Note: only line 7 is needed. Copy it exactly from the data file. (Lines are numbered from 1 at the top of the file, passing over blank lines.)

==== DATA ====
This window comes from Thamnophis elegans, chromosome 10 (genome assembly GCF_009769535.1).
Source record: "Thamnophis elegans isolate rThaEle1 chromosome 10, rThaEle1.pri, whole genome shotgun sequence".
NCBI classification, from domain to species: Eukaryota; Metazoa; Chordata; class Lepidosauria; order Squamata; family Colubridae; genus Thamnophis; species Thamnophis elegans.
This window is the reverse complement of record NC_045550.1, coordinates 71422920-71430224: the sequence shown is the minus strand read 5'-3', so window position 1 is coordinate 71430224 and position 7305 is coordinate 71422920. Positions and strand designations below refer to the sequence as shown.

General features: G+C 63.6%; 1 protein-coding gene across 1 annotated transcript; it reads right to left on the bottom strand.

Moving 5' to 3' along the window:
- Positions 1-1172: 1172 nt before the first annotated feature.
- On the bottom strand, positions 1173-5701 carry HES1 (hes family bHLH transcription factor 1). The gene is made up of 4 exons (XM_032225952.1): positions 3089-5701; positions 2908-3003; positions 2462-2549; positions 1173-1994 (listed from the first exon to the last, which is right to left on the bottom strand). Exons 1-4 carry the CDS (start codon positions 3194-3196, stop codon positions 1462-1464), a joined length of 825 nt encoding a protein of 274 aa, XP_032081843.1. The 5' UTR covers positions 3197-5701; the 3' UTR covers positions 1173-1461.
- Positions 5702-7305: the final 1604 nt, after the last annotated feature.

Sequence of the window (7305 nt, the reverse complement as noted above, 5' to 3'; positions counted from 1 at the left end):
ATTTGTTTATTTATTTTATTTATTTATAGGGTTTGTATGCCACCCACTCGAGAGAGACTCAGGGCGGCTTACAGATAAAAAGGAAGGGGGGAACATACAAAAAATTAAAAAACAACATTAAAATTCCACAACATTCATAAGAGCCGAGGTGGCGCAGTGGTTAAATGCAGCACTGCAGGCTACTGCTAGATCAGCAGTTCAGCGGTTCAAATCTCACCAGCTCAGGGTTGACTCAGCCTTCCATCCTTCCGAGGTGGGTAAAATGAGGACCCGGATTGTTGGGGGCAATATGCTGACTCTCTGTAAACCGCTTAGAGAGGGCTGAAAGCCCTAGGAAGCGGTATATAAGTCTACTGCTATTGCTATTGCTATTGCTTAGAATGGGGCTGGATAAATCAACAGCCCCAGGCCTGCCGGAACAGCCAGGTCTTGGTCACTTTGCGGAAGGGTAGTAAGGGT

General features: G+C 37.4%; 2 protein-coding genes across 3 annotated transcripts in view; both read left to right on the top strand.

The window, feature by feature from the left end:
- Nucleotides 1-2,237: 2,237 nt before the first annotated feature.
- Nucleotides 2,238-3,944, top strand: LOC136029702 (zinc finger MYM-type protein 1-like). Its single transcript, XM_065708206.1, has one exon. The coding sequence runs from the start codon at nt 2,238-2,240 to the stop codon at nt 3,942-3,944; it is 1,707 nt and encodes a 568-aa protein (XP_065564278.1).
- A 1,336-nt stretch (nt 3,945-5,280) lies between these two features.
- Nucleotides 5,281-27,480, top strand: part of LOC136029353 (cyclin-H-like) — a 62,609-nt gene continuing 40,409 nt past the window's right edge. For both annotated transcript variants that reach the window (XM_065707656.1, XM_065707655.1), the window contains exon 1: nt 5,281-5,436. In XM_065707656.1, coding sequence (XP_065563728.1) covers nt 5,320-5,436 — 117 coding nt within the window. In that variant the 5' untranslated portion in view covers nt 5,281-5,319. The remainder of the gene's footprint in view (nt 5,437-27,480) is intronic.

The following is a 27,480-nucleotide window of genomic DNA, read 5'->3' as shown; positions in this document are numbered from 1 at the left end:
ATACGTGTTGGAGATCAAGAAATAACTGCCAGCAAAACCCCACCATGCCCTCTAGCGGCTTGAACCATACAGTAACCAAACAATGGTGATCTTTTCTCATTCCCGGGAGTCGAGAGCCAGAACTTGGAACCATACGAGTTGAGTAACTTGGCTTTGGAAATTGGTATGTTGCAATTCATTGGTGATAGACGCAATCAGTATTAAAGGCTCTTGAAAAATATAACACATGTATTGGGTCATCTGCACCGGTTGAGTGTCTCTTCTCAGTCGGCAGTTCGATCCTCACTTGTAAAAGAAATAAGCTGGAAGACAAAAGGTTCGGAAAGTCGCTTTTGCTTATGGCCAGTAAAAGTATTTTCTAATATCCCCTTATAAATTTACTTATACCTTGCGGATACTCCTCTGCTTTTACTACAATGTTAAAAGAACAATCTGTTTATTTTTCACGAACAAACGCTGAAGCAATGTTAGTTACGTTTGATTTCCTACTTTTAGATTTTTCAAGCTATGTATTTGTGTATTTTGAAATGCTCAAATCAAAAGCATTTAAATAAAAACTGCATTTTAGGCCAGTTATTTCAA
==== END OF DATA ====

- Positions 1-1172: 1172 nt before the first annotated feature.